Following a natural disaster, the difficult - and dangerous - work of cleanup, restoration and recovery begins. Beyond obvious hazards of debris piles and flood waters, there are a wide range of potentially dangerous materials and activities often associated with disaster recovery. Here are some tips from OSHA on staying safe:
Stay Out of Flood WatersEven though it may be tempting to wade in flood waters, flooded areas may be deeper than they look, and water levels can rise unexpectedly. Flood waters can also contain dangerous debris that can cause cuts and puncture wounds. Water is sometimes also contaminated with chemicals and germs that can make people sick. Stay out of flood waters unless it is absolutely necessary to evacuate an area.
Avoid Electrical HazardsWorkers can expect to find standing water anywhere in a flood zone. If water has been present anywhere near electrical circuits and electrical equipment, turn off the power at the main breaker or fuse on the service panel. Never enter flooded areas or touch electrical equipment if the ground is wet. Assume any downed electrical lines are energized and don’t come within 10 feet of them. Repairing downed electrical lines is a task that should be left to trained utility workers.
Safely Remove Debris
Debris and downed trees can hide electrical lines, which carry a risk of electrocution. Falling tree limbs and improper use of chainsaws and wood chippers present additional hazards. Proceed with caution around debris, and use proper protective equipment when operating power tools. Slips, trips and falls are other common hazards when clearing debris. Watch your step on slippery and uneven surfaces.
Gasoline- and diesel-powered generators, pumps, and pressure washers all release carbon monoxide, a deadly, odorless gas. Only operate these machines outdoors and never inside confined spaces. Mold – which can cause respiratory illness, eye irritation, and skin rash – often appears after flooding. You can clean items with detergent and water, and disinfect cleaned surfaces with 0.25 cups of household bleach in one gallon of water for light contamination, and up to 1.5 cups of bleach per gallon of water for heavier contamination. Do not mix bleach with other cleaning products that contain ammonia.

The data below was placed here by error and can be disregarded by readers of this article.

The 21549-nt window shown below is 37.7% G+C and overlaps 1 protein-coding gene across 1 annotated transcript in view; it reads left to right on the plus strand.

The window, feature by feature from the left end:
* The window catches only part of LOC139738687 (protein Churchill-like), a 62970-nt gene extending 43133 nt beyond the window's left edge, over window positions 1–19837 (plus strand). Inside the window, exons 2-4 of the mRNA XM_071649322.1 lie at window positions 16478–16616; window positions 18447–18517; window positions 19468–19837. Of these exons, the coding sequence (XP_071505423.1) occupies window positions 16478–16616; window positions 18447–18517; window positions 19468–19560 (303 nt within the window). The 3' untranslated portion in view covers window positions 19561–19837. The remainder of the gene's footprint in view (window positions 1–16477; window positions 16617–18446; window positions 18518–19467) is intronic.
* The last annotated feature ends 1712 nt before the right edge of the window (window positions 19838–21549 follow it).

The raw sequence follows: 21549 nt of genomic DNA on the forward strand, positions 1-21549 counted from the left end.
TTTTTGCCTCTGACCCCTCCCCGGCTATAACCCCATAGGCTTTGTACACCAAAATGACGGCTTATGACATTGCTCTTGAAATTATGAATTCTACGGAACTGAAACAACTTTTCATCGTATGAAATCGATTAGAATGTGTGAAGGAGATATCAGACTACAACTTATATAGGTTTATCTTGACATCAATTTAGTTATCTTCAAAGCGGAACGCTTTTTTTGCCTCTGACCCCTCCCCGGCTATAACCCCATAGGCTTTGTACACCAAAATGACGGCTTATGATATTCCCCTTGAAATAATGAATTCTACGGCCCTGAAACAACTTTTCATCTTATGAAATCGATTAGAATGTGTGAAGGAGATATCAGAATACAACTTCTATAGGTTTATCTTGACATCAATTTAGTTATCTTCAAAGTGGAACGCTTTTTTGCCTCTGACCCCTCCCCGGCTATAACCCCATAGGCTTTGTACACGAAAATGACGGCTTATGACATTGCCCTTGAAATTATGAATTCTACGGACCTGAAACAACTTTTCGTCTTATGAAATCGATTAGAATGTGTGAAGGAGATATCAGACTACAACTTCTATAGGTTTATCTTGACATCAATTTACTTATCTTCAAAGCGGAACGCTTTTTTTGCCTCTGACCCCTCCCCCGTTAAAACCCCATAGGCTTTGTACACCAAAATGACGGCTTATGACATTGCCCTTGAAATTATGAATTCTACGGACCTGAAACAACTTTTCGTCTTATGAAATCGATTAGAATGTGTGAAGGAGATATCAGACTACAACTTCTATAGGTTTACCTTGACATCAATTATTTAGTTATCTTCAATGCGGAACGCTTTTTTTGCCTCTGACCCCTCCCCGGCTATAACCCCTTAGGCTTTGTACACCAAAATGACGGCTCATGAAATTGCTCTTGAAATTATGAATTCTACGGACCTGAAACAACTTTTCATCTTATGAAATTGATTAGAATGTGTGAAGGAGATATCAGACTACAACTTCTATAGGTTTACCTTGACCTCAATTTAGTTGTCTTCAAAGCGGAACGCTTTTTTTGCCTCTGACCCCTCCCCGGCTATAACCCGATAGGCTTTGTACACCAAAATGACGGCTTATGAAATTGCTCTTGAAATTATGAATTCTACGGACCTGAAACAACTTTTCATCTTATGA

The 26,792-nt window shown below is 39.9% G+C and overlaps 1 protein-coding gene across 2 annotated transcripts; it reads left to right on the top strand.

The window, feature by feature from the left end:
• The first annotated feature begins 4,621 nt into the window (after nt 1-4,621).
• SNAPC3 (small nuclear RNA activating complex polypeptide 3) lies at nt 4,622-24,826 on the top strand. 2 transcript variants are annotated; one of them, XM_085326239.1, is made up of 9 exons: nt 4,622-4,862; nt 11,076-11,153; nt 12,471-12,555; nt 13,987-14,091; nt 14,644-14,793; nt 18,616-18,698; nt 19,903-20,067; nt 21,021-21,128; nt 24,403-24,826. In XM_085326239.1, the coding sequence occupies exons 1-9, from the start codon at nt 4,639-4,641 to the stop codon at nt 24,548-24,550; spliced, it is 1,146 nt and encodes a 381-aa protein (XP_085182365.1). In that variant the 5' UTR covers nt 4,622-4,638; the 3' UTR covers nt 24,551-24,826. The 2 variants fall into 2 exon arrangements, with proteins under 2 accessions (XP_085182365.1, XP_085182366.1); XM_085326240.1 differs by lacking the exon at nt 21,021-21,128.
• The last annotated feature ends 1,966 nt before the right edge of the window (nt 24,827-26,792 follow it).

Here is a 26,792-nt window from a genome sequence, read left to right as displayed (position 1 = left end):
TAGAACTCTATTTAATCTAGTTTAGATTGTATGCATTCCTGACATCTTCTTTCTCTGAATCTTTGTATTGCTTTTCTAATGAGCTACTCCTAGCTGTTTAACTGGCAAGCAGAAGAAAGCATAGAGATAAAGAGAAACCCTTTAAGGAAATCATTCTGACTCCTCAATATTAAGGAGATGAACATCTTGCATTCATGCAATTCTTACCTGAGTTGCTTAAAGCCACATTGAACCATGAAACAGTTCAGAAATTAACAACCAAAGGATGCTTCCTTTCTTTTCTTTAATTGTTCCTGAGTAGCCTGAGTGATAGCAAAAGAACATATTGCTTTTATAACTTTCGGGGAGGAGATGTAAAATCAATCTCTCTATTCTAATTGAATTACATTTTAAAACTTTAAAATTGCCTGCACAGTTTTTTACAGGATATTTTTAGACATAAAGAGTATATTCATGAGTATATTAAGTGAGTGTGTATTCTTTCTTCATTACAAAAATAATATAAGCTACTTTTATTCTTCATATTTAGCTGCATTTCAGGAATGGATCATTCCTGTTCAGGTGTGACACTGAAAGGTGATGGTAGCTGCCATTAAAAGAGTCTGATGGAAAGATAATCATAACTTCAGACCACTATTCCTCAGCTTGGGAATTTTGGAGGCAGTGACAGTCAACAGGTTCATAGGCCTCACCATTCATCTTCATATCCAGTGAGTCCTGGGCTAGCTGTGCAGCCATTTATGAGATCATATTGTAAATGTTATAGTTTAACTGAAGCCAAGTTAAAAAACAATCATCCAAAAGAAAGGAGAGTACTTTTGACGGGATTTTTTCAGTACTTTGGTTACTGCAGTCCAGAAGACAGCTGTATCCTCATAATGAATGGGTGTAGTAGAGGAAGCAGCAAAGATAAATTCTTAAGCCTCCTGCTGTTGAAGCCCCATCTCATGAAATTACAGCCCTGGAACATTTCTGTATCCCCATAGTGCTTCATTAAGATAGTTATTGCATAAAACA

Additional respiratory threats can come from lead paint, drywall or cement dust, and other sources. Approved respirators are good precautions against airborne hazards.
Heavy labor and low water intake while conducting flood cleanup in high temperatures and humidity can lead to heat illness, exhaustion, and stroke. Drink plenty of water and take regular breaks in shaded or, if available, air-conditioned areas.
Avoid Wild AnimalsAvoid contact with wild or stray animals. If contact is unavoidable, wear protective gloves and wash your hands regularly. Approach piles of debris with caution and if you see a snake, fire ants, or other creatures that could bite or sting, step away. Insect repellents and protective clothing – including long pants, socks, gloves, boots, and long-sleeved shirts – can provide extra protection. Seek immediate medical attention if you are bitten by a wild animal. Only trained workers should attempt to rescue stranded or injured animals.
The OSHA Flood Preparedness and Response page provides a summary of common hazards associated with floods, as well as additional resources.
More Natural Disaster Resources:
- Prevent Injury After a Disaster, by the Centers for Disease Control and Prevention (CDC).
- Learn How to Protect Your Business from Disaster.
- After a Flood, from the CDC.
- A Field Guide For Clean-Up of Flooded Homes, by the NCHH. (pdf)
- Is Your Workplace Ready to Deal with Disaster?
- Browse Emergency / Evacuation Signs at ComplianceSigns.com.